However, what I’ve found out pretty quickly is that the data available online is a bit of a mess, particularly the older stuff. When I originally had the idea to do this I thought that sourcing the data would be relatively easy, but once I started looking at it in detail I spotted plenty of errors, gaps and vagueness. I started with the two major public domain sources of manager reigns I knew about: Soccerbase and Wikipedia. Soccerbase lists each club’s managers with their joining and leaving dates (like this for example), while Wikipedia’s information varies from club to club: some of the bigger ones have a separate page listing every manager’s record, but for others it can be a bit sketchier.
Once I started combing through both of these sources I found that neither is perfect nor consistent. Even for larger clubs, the start and end dates of a manager’s reign become less precise: you’ll often get data like “August 1972” for example. For small (or extinct) clubs whose membership of the Football League was relatively fleeting, there are significant gaps to hunt down and close, in addition to the general vagueness.
Access the data yourself … plus a request for help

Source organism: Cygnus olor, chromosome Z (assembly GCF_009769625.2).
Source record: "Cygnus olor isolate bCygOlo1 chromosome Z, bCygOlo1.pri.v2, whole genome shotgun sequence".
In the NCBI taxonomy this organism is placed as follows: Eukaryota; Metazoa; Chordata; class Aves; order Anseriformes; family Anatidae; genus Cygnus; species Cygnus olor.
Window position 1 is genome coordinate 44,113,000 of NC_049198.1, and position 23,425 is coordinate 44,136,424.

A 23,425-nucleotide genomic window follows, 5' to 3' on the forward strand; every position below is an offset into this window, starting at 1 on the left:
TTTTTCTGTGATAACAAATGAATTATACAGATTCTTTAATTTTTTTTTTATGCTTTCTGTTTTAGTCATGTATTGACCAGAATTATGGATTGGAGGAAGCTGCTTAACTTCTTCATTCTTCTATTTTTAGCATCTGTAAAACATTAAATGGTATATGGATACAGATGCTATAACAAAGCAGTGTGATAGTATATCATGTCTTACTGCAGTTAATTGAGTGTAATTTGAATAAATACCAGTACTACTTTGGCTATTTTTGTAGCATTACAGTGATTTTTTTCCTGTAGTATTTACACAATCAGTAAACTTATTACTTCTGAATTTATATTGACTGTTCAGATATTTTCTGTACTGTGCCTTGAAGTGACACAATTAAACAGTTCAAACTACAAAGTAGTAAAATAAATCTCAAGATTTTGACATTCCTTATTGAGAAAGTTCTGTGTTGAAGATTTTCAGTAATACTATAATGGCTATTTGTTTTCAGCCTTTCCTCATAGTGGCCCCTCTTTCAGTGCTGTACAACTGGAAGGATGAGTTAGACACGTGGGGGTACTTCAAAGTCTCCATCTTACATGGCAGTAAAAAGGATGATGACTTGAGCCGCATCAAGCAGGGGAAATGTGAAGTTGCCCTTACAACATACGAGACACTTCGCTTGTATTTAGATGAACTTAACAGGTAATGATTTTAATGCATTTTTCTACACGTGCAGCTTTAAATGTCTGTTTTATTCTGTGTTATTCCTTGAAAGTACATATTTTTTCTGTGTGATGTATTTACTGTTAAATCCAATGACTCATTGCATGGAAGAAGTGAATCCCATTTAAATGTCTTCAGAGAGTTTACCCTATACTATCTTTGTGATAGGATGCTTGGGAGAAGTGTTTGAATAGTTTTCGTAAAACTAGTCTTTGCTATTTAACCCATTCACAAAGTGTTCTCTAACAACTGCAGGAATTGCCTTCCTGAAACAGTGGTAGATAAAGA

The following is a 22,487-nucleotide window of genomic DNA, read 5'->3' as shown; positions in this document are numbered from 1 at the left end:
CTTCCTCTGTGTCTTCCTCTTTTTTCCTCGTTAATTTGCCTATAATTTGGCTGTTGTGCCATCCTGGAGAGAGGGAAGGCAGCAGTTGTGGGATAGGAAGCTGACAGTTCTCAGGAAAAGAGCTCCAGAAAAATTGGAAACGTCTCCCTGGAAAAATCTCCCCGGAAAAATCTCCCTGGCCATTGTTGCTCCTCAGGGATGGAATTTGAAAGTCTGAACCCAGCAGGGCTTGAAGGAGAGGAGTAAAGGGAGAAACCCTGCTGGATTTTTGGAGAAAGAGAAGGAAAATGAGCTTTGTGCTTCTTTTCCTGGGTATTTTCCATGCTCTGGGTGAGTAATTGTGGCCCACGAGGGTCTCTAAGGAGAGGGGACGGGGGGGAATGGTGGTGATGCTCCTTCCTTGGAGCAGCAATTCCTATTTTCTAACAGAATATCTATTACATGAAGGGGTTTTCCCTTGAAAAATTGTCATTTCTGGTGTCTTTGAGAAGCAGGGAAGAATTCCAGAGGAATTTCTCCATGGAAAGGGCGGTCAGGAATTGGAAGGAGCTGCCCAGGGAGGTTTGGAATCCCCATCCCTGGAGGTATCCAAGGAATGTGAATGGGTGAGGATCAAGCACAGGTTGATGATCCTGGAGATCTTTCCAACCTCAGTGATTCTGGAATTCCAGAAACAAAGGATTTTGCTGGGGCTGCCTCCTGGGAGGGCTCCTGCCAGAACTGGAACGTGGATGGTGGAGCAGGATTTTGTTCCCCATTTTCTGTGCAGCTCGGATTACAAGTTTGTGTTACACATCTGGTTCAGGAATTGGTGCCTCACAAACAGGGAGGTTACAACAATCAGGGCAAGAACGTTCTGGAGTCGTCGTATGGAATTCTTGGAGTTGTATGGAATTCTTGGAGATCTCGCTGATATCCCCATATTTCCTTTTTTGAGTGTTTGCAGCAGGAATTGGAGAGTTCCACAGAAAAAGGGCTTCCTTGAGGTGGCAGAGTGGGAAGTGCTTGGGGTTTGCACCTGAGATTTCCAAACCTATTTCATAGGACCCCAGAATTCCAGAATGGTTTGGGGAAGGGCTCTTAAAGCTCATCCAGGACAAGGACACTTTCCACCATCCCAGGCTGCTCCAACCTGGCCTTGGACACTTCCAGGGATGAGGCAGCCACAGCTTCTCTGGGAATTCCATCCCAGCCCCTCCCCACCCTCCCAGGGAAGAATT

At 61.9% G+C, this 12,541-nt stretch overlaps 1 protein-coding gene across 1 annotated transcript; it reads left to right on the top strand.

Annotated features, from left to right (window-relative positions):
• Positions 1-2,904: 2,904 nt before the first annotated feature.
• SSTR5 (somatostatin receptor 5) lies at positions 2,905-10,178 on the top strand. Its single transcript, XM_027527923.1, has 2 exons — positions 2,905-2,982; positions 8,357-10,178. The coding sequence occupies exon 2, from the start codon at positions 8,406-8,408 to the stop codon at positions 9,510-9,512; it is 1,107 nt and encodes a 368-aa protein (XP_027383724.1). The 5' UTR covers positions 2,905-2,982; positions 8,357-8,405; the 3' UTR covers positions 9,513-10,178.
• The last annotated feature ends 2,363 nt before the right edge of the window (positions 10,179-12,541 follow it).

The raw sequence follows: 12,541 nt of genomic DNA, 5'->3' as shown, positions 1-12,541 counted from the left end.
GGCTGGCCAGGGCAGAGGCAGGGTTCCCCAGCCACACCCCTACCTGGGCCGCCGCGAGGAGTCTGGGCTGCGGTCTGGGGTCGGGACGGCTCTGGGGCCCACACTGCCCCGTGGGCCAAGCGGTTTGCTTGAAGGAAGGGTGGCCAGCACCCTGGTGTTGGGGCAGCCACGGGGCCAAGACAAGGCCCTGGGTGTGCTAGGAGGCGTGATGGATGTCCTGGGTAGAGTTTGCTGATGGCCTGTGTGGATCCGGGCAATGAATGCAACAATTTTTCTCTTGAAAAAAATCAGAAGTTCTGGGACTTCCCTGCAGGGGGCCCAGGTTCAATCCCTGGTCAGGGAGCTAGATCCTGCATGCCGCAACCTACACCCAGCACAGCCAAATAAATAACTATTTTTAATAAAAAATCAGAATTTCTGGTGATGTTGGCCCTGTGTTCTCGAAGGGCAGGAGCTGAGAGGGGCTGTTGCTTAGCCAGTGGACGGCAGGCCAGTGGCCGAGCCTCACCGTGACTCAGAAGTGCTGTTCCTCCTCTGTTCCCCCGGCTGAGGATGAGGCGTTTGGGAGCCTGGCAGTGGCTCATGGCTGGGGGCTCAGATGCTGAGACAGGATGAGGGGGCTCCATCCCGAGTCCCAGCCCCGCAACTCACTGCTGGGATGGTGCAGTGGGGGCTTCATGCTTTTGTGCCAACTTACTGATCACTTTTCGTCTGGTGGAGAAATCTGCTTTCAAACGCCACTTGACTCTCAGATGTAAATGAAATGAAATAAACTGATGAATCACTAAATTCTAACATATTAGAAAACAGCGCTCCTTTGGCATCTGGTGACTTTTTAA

I’ve made my dataset – combined from the various sources I’ve found – available on a Google Sheet here. You’ll see that I’ve flagged stuff that I’m not sure about, which is mainly where I’ve had to record dates as the first of the month due to not knowing the specific day a manager joined or left. If you have more accurate information or know of any useful links where I can find it, then please let me know. I’ve enabled comments on the sheet for people to annotate any information, but you can also email me or tweet me.
My hope is that I’ll get enough improvements to the data to warrant re-publishing this article with more accurate information later in the season, but either way I’ll keep this sheet available for anyone who wants to reference it.
Who counts as a manager?